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invasive group a streptococcus

Małgorzata Sadkowska-Todys, Andrzej Zieliński, Mirosław P Czarkowski
PURPOSE of the STUDY: The aim of the study is to assess epidemiological situation of infectious and parasitic diseases in Poland in 2014, and an indication of the potential health risks from communicable diseases occurring in other areas of the globe. MATERIAL AND METHODS: This paper is a summary of the analysis and evaluation of the results of epidemiological surveillance of infectious diseases in Poland in 2014, and those elements of European and global epidemiological background, which in this period had an impact on the epidemiological situation in Poland or constituted a threat...
2016: Przegla̧d Epidemiologiczny
Alefiya Neemuchwala, Sarah Teatero, Taryn B T Athey, Allison McGeer, Nahuel Fittipaldi
We report several cases of recombination events leading to capsular switching among sequence type (ST) 1 group B Streptococcus strains. These strains otherwise shared a common genome backbone with serotype V ST1 strains. However, the genomes of ST1 serotype V strains and those of serotypes VI, VII, and VIII strains differed substantially.
November 2016: Emerging Infectious Diseases
Sarah Teatero, Patricia Ferrieri, Nahuel Fittipaldi
To further understand the emergence of serotype IV group B Streptococcus (GBS) invasive disease, we used whole-genome sequencing to characterize 3 sequence type 468 strains isolated from neonates in Minnesota, USA. We found that strains of tetracycline-resistant sequence type 468 GBS have acquired virulence genes from a putative clonal complex 17 GBS donor by recombination.
November 2016: Emerging Infectious Diseases
Priyanka Rajendram, Win Mar Kyaw, Yee Sin Leo, Hanley Ho, Wen Kai Chen, Raymond Lin, De Partha Pratim, Hishamuddin Badaruddin, Brenda Ang, Timothy Barkham, Angela Chow
An outbreak of invasive group B Streptococcus (GBS) disease occurred in Singapore in mid-2015. We conducted a case-control study of 22 adults with invasive GBS infections during June 21-November 21, 2015. Consumption of raw fish was strongly associated with invasive sequence type 283 infections, but not with non-sequence type 283 infections.
November 2016: Emerging Infectious Diseases
Morven S Edwards, Marcia A Rench, C Daniela Rinaudo, Monica Fabbrini, Giovanna Tuscano, Giada Buffi, Erika Bartolini, Stefano Bonacci, Carol J Baker, Immaculada Margarit
Immunization of nonpregnant adults could help prevent invasive group B Streptococcus (GBS) infections, but adult immune responses have not been investigated. We defined capsular polysaccharide (CPS) and pilus island (PI) surface antigen distribution and expression and immune responses to GBS infection in nonpregnant adults. Prospective surveillance from 7 hospitals in Houston, Texas, USA, identified 102 adults with GBS bacteremia; 43% had skin/soft tissue infection, 16% bacteremia without focus, and 12% osteomyelitis...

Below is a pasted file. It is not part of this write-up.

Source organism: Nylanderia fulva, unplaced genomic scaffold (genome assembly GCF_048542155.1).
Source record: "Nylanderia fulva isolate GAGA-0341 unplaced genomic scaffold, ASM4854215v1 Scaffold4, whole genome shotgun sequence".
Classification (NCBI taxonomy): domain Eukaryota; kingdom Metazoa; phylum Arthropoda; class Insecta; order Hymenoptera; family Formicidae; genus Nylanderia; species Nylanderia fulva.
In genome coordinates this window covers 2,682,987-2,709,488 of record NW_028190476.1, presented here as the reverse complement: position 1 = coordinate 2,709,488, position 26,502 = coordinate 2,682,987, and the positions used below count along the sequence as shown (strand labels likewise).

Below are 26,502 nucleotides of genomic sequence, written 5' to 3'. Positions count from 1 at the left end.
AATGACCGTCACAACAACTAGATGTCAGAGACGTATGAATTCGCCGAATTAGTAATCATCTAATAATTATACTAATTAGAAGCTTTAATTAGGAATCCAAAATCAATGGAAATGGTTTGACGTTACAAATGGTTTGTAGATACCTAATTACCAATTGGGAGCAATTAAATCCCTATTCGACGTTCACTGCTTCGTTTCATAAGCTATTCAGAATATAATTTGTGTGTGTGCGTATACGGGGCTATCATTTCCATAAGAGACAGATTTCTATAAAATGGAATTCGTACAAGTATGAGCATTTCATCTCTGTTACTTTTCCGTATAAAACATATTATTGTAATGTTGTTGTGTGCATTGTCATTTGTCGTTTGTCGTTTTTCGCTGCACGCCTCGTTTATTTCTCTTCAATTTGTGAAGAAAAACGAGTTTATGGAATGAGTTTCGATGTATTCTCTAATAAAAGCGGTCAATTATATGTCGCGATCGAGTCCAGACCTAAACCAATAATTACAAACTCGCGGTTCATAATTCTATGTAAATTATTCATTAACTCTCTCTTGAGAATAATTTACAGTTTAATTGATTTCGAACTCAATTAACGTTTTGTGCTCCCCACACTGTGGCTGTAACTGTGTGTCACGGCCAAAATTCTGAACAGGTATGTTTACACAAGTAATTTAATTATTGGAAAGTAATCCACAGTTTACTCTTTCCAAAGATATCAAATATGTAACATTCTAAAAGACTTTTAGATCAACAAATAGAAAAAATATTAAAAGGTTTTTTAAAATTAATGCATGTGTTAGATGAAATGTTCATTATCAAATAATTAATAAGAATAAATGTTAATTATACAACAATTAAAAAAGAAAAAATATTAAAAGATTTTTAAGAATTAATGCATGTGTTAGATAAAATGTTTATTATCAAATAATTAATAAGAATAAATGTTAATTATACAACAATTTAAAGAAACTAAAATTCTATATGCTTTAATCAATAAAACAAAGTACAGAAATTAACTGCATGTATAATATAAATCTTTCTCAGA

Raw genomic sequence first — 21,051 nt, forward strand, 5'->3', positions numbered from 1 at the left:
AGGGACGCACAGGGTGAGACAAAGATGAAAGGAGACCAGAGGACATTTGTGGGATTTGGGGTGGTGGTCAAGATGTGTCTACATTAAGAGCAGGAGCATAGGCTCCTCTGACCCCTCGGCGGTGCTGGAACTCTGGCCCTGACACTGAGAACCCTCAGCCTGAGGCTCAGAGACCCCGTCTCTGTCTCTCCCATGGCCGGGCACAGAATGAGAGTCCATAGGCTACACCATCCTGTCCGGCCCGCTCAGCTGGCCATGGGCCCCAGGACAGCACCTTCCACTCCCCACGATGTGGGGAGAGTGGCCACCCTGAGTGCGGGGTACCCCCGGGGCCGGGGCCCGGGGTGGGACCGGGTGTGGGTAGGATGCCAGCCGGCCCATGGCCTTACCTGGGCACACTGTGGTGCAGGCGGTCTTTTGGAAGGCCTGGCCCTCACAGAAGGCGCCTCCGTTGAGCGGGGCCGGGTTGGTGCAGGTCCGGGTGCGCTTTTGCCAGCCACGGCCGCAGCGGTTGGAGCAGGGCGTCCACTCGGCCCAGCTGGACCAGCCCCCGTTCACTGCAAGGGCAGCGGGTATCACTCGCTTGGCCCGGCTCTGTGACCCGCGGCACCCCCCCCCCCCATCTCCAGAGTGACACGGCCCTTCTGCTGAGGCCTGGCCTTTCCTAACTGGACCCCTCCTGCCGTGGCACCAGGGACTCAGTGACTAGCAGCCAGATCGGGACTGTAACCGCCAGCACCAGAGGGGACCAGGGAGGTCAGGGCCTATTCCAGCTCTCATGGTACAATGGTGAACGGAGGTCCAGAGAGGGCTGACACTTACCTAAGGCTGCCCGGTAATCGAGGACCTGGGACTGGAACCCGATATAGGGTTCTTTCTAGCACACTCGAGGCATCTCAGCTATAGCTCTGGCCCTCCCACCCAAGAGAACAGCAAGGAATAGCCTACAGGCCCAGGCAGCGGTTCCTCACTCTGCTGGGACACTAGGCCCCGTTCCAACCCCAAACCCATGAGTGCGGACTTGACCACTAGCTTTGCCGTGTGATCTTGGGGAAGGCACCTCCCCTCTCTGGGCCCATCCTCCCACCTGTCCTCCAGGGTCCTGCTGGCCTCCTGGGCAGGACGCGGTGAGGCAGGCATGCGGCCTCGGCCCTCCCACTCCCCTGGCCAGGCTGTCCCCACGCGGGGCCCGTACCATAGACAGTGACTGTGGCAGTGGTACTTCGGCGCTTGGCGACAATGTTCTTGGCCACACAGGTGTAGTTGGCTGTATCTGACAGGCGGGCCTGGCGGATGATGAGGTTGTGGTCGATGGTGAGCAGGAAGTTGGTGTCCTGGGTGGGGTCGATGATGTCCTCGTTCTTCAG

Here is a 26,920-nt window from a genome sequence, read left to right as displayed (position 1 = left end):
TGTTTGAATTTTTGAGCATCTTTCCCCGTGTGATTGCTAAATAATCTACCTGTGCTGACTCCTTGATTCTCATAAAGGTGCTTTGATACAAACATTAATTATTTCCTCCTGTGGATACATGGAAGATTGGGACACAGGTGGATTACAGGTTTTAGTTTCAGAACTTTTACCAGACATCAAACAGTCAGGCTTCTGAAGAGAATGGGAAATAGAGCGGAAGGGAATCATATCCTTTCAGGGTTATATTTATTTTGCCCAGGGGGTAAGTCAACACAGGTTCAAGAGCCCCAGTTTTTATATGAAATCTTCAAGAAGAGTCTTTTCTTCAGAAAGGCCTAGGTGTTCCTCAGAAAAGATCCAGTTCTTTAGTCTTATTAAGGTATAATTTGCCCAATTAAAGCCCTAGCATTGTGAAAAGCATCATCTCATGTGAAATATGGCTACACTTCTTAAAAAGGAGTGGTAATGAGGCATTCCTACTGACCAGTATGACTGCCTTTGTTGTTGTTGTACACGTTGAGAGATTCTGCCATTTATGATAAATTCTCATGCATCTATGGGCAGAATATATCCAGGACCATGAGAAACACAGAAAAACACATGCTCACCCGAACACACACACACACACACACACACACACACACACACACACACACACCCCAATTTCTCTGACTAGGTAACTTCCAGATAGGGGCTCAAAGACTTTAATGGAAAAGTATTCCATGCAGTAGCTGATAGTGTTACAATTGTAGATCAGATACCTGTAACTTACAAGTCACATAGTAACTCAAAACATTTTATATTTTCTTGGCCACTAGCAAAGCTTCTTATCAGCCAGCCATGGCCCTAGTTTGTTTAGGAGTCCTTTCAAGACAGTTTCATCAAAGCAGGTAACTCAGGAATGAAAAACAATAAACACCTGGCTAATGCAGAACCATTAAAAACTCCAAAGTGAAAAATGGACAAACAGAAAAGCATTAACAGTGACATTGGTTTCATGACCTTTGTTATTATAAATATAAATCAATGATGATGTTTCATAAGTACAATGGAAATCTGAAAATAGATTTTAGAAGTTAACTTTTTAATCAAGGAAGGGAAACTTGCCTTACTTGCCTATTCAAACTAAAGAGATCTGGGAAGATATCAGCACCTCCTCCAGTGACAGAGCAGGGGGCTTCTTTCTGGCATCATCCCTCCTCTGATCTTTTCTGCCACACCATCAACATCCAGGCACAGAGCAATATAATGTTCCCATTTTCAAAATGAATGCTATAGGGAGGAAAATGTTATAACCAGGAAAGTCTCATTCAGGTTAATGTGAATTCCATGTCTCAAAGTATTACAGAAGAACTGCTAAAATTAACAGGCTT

November 2016: Emerging Infectious Diseases
Noha Samir Kabil, Amira Saad Badran, Mariem Osama Wassel
BACKGROUND: Antibacterial restorations can increase the success rate of minimum invasive dentistry especially in young permanent molars with deep carious lesions as an attempt to preserve maximum dental structure and avoid pulp exposure. Further research is warranted to evaluate different antibacterial agents. OBJECTIVES: This study aimed to evaluate the efficacy of adding chlorhexidine gluconate (CHX) or aqueous miswak (Salvadora persica) extract on the clinical performance and in vivo antibacterial activity of conventional anhydrous glass ionomer cement (GIC)...
October 21, 2016: International Journal of Paediatric Dentistry
Jia-Yun C Tsai, Jacelyn M S Loh, Fiona Clow, Natalie Lorenz, Thomas Proft
Group A Streptococcus (GAS), or Streptococcus pyogenes, is a human pathogen that causes diseases ranging from skin and soft tissue infections to severe invasive diseases, such as toxic shock syndrome. Each GAS strain carries a particular pilus type encoded in the variable fibronectin-binding, collagen-binding, T antigen (FCT) genomic region. Here we describe the functional analysis of the serotype M2 pilus encoded in the FCT-6 region. We found that, in contrast to other investigated GAS pili, the ancillary pilin 1 lacks adhesive properties...
October 14, 2016: Molecular Microbiology
Constantin Hays, Mathilde Louis, Céline Plainvert, Nicolas Dmytruk, Gérald Touak, Patrick Trieu-Cuot, Claire Poyart, Asmaa Tazi
Group B Streptococcus (GBS) is the leading cause of neonatal invasive infections and an emerging pathogen in the elderly. Our objectives were to describe the evolution of GBS resistance to antibiotics in France and to investigate the emergence of fluoroquinolone (FQ) resistant isolates. A total of 8,757 unrelated GBS isolates were collected and tested for antibiotic susceptibility from 2007 and 2014 according to EUCAST recommendations. All isolates were susceptible to penicillin G, amoxicillin, and vancomycin...
October 10, 2016: Antimicrobial Agents and Chemotherapy
Karin Holm, Steffen Bank, Hanne Nielsen, Lena Hagelskjær Kristensen, Jørgen Prag, Anders Jensen
Fusobacterium necrophorum is a gram-negative anaerobic bacterium that is the causative agent of the invasive disease Lemierre's syndrome. In addition, it is also associated with peritonsillar abscess formation and otitis media in small children. Recent research has shown that F. necrophorum may be involved in pharyngotonsillitis especially in adolescent and young adults and that it may be the second most common bacterial cause of pharyngotonsillitis after Streptococcus pyogenes (Group A streptococci). Peritonsillar abscesses and Lemierre's syndrome due to F...
September 28, 2016: Anaerobe
Binghuai Lu, Xingchun Chen, Junrui Wang, Duochun Wang, Ji Zeng, Yi Li, Dong Li, Fengxia Zhu, Yanchao Cui, Lei Huang
Group B streptococcus (GBS) is an increasing pathogen threat to newborns and adults with immunodepressive diseases. Here, a total of 193 GBS, including 51 invasive and 142 noninvasive isolates, were collected from the patients with infections in 7 tertiary hospitals from 5 cities in China during the year 2008 to 2015. The strains of GBS were characterized by classical and molecular techniques for capsular polysaccharide serotyping, genes for pilus island (PI) and α-like protein (alp), and antibiotic resistance profiling...
August 28, 2016: Diagnostic Microbiology and Infectious Disease
Yasuko Kamiya, Tadao Hasegawa, Yasuhiko Takegami, Kazuhiro Horiba, Shotaro Ando, Yuka Torii, Hiroyuki Kidokoro, Taichi Kato, Jun Natsume, Jun-Ich Kawada, Yoshinori Ito
Primary abscess of the iliopsoas muscle in children is uncommon, especially due to Streptococcus pyogenes (group A streptococcus: GAS), which causes a variety of diseases ranging from pharyngitis to invasive life-threatening infection. We present primary iliopsoas abscess in a nine-year-old boy presenting with fever, mild disturbance of consciousness, limp, and pain in the right loin. Magnetic resonance imaging and isolation of GAS from both blood and abscess samples led us to the confirmative diagnosis. The patient recovered after treatment comprising drainage and intravenous antibiotics...